Failure vs Truth in justice


Embracing failure is all well and good for a range of day to day challenges, but what about the truly important stuff. The mission critical domains where famously ‘failure is not an option.’ One would likely start such a list with safety and security services. And that ethos certainly pervades institutions chartered with such essential duties. But even there, as the piece “Embracing Failure – Lessons for Court Managers” by Greg Berman and Aubrey Fox cross-examines, there is big potential benefit to a more resilient attitude…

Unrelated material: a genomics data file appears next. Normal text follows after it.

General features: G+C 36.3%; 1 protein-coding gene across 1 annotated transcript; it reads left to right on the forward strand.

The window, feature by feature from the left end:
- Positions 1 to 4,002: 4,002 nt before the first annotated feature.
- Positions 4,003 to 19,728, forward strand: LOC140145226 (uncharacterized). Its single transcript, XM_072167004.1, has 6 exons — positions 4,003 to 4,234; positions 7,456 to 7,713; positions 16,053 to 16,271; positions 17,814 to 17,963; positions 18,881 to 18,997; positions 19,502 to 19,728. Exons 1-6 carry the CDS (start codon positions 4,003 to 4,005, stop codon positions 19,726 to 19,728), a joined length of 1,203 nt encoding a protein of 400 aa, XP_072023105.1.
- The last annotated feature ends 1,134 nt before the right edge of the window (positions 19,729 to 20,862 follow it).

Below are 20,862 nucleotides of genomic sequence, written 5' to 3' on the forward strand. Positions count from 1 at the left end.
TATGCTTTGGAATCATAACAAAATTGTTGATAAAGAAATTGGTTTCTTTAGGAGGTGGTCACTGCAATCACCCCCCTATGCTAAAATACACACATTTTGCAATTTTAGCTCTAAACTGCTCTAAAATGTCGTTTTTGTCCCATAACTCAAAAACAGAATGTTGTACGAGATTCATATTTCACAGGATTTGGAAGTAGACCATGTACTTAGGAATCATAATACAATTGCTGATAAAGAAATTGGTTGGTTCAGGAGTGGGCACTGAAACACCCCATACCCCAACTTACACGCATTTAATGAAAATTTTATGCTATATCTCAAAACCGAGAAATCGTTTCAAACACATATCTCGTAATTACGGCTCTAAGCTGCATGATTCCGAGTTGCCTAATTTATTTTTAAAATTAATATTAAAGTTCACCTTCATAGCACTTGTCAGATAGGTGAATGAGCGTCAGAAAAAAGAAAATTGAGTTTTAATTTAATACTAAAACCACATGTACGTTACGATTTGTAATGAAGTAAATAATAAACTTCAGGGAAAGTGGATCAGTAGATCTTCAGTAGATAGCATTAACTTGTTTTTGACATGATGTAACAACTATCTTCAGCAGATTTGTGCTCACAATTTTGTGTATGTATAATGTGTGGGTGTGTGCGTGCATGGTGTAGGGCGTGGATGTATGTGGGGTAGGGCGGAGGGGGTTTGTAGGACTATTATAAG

• “Seattle Police Chief R. Gil Kerlikowske [points] to the unique pressure that criminal justice agencies are under to deliver results. ‘I don’t see anyone out there saying, ‘We tried this, it didn’t really work out, but here’s what we learned. Even good people doing good things can fall into failure traps, however.’ For example, in order to gain support for their programs, reformers at times promise results they cannot reasonably expect to achieve. When programs fail to reach these inflated goals, they set themselves up for failure. The importance of setting modest expectations was underscored by noted criminologist Joan Petersilia, who remarked on the ‘long history of over-promising and under-delivering that has contributed to the constant pendulum swings in punishment practices.’ As she puts it, ‘There’s nothing in our history of over 100 years of reform that says that we know how to reduce recidivism by more than 15 or 20 percent.’ She went on, ‘My sense is that we have not been publicly forthcoming because we’ve assumed that we would not win public support with modest results.’”